OSLC, in collaboration with the University of Oregon and the University of Southern California, recently received a $9 Million grant from National Institute on Drug Abuse to launch the Translational Drug Abuse Prevention Center (TDAP). The grant is one of the largest ever received by OSLC. The project, led by scientists Dr. Patricia Chamberlain and Dr. Phil Fisher, includes a group of multidisciplinary scientists from OSLC and its partner organizations, who will collaborate to create a national resource for cutting-edge, innovative research with studies spanning from basic science to implementation research in U.S. child welfare systems. Children and adolescents involved in child welfare are among the most disadvantaged individuals in American society and are at greatly elevated risk for drug use and related problems including delinquency, teen pregnancy, poor physical and mental health, homelessness, incarceration, and HIV-risk behaviors. Moreover, long-term follow up studies show that even with existing community-based services, for many children involved in child welfare these problems prove intractable in to adulthood. The TDAP will focus on broadening our understanding of underlying mechanisms that contribute to healthy development and testing practical interventions and implementation strategies to improve outcomes for children and families involved in U.S. child welfare systems.Year Project Began: 2013
Funder: National Institute on Drug Abuse
Patricia Chamberlain, Ph.D.
Oregon Social Learning Center
Active Research Projects
Primary Research and Clinical Interests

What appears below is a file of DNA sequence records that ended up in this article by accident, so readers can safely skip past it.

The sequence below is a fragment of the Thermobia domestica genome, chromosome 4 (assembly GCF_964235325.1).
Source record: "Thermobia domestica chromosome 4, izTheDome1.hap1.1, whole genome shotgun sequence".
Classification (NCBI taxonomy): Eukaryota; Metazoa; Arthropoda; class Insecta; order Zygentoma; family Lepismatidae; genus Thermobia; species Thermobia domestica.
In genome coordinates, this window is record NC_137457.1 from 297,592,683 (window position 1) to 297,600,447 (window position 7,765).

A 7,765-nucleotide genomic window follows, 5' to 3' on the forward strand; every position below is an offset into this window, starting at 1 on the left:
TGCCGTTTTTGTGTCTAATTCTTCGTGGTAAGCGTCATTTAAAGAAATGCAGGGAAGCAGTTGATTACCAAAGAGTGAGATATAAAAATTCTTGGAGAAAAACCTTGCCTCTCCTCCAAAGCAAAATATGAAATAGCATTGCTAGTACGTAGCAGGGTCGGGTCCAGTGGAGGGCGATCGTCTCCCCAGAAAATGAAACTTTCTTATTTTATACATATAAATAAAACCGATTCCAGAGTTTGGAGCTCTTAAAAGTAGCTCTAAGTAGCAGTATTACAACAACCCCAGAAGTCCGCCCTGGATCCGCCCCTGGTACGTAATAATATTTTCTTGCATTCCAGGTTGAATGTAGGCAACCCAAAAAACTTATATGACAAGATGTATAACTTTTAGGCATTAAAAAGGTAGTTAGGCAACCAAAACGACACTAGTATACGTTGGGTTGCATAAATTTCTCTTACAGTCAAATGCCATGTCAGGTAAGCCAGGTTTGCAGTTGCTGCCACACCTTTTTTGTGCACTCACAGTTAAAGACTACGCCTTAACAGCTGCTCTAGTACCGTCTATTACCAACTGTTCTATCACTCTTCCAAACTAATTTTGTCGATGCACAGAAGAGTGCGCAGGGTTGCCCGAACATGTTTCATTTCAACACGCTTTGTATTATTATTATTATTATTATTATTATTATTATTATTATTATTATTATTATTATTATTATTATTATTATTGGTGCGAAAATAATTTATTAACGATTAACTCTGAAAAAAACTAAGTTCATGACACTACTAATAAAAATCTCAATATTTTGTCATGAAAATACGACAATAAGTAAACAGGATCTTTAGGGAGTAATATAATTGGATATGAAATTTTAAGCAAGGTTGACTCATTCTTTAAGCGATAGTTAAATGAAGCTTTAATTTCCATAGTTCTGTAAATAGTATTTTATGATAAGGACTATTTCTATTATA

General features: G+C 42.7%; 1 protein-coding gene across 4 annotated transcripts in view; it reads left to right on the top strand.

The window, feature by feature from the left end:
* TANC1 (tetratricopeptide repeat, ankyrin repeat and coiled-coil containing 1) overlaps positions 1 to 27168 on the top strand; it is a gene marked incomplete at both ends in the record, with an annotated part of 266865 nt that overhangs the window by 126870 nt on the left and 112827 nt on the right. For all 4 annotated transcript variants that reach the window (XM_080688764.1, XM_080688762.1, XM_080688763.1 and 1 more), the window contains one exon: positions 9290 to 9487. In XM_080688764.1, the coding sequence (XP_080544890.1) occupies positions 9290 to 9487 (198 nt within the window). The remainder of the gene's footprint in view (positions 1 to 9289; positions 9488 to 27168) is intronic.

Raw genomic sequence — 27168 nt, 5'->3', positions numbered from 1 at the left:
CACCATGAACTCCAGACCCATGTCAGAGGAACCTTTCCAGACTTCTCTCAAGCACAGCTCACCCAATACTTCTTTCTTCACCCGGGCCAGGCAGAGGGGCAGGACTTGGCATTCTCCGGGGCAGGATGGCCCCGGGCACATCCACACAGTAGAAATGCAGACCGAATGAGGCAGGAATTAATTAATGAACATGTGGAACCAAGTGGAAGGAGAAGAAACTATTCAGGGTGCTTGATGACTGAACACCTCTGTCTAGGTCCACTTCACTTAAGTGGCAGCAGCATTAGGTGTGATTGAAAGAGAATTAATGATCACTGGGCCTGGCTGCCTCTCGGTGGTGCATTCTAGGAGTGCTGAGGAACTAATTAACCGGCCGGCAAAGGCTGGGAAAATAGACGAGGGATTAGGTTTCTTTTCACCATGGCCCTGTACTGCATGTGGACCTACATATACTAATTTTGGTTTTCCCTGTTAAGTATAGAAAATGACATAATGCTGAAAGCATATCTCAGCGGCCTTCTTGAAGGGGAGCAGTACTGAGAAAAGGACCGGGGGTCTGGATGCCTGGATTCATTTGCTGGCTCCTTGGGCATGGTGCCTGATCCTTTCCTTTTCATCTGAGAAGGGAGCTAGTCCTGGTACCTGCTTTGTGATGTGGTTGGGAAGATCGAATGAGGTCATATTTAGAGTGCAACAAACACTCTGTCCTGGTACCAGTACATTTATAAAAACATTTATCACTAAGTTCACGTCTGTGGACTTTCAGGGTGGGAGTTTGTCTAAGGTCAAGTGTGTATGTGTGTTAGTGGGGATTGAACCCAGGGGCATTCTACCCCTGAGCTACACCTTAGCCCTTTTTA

Dr. Chamberlain’s interest in developing interventions for children and families emerged from her early work as a special education teacher. She has conducted several studies on treatment for children, youth, and families in the child welfare, juvenile justice, and mental health systems. She founded the Treatment Foster Care Oregon (formerly Multidimensional Treatment Foster Care/MTFC; www.tfcoregon.com) and KEEP (www.keepfostering.org) intervention models. TFCO is an alternative to group, residential, and institutional placement for youngsters with severe antisocial behavior and mental health problems. KEEP provides enhanced support and training to state foster and kinship parents to prevent placement disruptions, improve reunification rates, and reduce child behavioral and emotional problems. TFCO and KEEP are being widely implemented throughout the United States and in Europe (see www.tfcoregon.com and keepfostering.org). She has been the Principal Investigator on 9 randomized trials examining the efficacy of parent mediated intervention approaches. A current area of focus is on implementation research which examines what it takes to integrate and scale-up evidence-based practices in to real world agencies and systems. Most recently, she led an effort to implement linked evidence-based practices, including KEEP and PMT, in the New York City child welfare system involving over 300 case workers and supervisors serving over 2,000 children and families (CSNYC). Currently, she is leading an effort to implement KEEP and R3 in 10 Tennessee counties as part of In Home Tennessee, their Title IVE waiver program. Other recent work has also focused on the development of intervention models for adolescent girls in the juvenile justice and child welfare systems. In addition to working on research aimed at improving outcomes for youth and foster and biological families, she is interested in how to support child public service systems to improve the efficiency of their routine practices. She is currently involved in helping communities in the U.S. and Europe implement and scale up evidence-based interventions. Dr. Chamberlain is a senior fellow at the Society for Prevention Research (SPR), and was inducted into the first cohort SPR Fellows in 2013.